One Year into the COVID-19 Outbreak – How are Productions Holding up?
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January 2020 marked the first spread of a global pandemic of a then unknown disease that later became notorious as COVID-19, or simply the coronavirus. How are television and film productions doing now, a full year after the first outbreak, while many areas are still closed? We look forward to a healthy (pun intended) discussion with your personal views and experiences!

COVID-19 has been the buzzword for the past 365 days now and there still doesn't seem to be any light at the end of the tunnel. Times are tough, many of us have suffered not just personally but from the whole situation. Remote working is not always an option (especially in our industry).

COVID-19 productionsPhoto by Martin Sanchez on Unsplash

How do current productions deal with the current situation? Do they even take place, have they been finally canceled? And when a shoot is in progress, how do you deal with the prescribed hygiene measures? We would like to hear from you, our esteemed readers, what you think and how you are dealing with the situation.

How COVID-19 affects ongoing productions

At the beginning of this discussion, let me share my personal experience of participating in a large production in times of the pandemic: Over the course of a month, I was part of a fairly large production here in Berlin.

COVID-19 productionsBehind the Scenes of The Therapist – Photo Credit: CineD

Ordinarily this production would have taken place in different locations around the world, so choosing Berlin as the sole location for the main shoots was one of many decisions that had to be made due to these crazy times. Travel was simply not an option for a crew of around 80 people.

Establishment of a health concept

Then a (very) strict health concept was drawn up: Each crew member was assigned to one of three risk groups:

  • Talent (in front of the camera)
  • Crew (on set, in close contact with each other and with the talent)
  • Crew (back office, not necessarily on set all the time)

Depending on your specific risk group (I was in the “Crew on Set” group), you must first be tested negative for a maximum of 36 hours before entering the set.

Test, test … and test

As soon as you are in the “pool” of the crew that tested negative, a follow-up PCR test was organized and carried out once a week, which was mandatory for everyone in my risk group. I also had to check in on set every morning and have my body temperature checked to make sure I wasn't showing any early symptoms.

COVID-19 productionsPhoto by Glen Carrie on Unsplash

Wearing an FFP2 mask was of course mandatory at all times on set. Not always very convenient, to say the least. The mask kept fogging up the viewfinder while operating the camera, but what can you do?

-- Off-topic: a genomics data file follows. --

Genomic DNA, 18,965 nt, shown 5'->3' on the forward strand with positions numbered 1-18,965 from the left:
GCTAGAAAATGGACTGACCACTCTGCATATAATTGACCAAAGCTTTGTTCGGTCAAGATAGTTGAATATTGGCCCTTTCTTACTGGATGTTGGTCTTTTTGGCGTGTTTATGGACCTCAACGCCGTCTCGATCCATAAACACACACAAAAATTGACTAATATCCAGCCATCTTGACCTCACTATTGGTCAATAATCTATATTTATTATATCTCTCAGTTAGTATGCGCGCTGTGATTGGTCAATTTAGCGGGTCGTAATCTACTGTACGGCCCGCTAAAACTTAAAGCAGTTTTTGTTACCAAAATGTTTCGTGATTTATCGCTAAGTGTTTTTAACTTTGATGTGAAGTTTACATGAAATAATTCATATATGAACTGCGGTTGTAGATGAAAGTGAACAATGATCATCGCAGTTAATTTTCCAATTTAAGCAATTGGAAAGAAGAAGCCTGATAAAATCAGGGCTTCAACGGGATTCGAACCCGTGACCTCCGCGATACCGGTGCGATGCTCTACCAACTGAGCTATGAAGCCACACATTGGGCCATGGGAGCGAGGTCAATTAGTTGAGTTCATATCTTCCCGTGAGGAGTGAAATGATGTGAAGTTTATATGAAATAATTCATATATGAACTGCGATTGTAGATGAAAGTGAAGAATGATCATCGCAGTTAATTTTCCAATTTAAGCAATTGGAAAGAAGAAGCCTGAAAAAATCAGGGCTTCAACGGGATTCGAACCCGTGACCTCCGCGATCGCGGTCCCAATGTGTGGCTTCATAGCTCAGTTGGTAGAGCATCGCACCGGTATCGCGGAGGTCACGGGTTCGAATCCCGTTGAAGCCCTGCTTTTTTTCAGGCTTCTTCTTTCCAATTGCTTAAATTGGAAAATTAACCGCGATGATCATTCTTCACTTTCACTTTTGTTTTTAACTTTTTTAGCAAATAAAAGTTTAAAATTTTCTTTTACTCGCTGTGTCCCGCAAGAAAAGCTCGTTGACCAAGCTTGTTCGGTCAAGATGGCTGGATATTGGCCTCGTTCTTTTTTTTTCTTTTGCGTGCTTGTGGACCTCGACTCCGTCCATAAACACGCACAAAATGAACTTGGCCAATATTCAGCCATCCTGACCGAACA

Organization of the set, the cast and the crew

Depending on the room, the specified set was closed every 2-3 hours, everyone had to leave and the room was properly ventilated by opening the windows (if any). During the entire time, the amount of CO2 and other parameters were measured by a specially assigned crew member.

Transportation was another problem. No more than 2 people were allowed in one car, so no 8-seater, no buses, no nothing. Only camera cars and mostly private transport. Most of the time, I was lucky with the locations, so I could just grab my bike and ride there. But of course that was a big problem for the production managers!

COVID-19 productionsBehind the Scenes of The Therapist – Photo Credit: CineD

All in all, everything went pretty smoothly, thanks to the well thought-out health concept and a very disciplined cast and crew, we were able to produce a fairly “normal” production. But of course not every production can take such measures. Maybe money is tight, the crew is limited, the rooms are too small, the list goes on.

What are your experiences

A lot of productions couldn't happen at all, which creates an additional problem for freelancers, production houses, and broadcasters (read our article on LA productions that are stalling here). But we'd like to know how your last 12 months have gone in terms of jobs and filming. What worked and what didn't? How do you feel about where things are going from here? Will things go back to normal when the pandemonium is over?

COVID-19 productionsBehind the Scenes of The Therapist – Photo Credit: CineD

Have you been hit financially by the crisis? Have you found alternative ways to generate income to deal with the tough times? Have your savings melted away?

Open questions

A lot of questions like this one crop up during these times, and I think our industry is particularly hard hit because working behind the camera (or on a sound cart, the list goes on) requires you to go outside, remote working doesn't happen in im Film business not really, right? You have to get your hands dirty on site, which is not exactly easy in these times.

I really hope that we all as a society will learn to deal with this situation and find a way out sooner rather than later, but one thing seems certain: this virus (and others we must follow) are here to stay So we need to find ways to deal with it, not just in our industry but for everyone.

Perhaps special times like these allow us to think about alternative ways of organizing our lives and work and to think “out of the box”. I would appreciate that anyway.

Share your experience with productions, big or Indian, in the comments below! We'd love to hear from you in the comments below!

Selected image source: Markus Winkler at Unsplash


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